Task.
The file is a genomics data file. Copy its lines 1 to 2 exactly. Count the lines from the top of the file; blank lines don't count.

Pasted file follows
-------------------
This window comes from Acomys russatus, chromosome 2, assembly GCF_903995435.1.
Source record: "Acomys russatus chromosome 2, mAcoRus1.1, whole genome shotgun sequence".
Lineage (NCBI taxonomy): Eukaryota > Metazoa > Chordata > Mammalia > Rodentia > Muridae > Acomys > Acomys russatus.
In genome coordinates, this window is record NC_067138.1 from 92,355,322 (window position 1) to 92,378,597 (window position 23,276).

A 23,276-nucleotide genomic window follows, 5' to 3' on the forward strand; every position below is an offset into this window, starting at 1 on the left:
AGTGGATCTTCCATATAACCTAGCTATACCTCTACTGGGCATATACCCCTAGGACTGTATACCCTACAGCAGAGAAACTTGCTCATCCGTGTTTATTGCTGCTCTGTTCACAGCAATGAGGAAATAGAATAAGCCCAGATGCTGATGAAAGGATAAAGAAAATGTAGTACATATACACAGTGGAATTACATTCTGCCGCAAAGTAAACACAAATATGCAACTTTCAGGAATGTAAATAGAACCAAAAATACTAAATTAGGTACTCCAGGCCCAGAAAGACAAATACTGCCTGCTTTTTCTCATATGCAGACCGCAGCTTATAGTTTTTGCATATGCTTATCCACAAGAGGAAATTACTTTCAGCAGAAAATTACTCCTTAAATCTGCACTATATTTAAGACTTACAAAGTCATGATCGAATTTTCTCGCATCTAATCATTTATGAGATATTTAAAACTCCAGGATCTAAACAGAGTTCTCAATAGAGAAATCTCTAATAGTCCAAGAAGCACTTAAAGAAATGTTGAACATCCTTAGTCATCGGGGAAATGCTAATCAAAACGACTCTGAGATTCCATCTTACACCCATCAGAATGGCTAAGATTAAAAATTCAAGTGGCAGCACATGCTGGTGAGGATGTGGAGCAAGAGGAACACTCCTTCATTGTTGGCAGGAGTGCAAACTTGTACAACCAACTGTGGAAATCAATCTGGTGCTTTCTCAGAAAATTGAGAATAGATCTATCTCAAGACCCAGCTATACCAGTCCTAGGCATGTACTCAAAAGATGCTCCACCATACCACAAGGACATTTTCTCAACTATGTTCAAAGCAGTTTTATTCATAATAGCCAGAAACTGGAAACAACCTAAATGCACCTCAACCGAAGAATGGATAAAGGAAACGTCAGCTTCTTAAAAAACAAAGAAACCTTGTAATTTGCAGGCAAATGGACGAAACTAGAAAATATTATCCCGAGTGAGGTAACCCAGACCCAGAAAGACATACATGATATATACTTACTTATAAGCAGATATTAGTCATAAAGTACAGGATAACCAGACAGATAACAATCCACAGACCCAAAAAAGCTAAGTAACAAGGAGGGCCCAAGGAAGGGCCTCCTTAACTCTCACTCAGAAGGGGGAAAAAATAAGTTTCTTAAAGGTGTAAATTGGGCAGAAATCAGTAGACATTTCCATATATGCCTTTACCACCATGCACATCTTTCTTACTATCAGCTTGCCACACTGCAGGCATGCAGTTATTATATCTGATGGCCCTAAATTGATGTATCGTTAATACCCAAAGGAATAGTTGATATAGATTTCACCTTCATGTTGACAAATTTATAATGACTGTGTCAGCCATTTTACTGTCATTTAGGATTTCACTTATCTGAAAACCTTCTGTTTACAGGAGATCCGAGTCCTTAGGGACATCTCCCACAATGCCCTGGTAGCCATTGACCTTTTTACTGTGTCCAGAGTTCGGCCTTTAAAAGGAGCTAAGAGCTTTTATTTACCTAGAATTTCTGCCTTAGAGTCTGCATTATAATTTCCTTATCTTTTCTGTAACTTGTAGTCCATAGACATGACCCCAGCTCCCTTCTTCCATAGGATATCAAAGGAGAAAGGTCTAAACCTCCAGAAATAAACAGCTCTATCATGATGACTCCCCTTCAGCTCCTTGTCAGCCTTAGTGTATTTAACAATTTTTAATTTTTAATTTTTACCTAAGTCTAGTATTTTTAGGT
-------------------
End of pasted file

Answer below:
This window comes from Acomys russatus, chromosome 2, assembly GCF_903995435.1.
Source record: "Acomys russatus chromosome 2, mAcoRus1.1, whole genome shotgun sequence".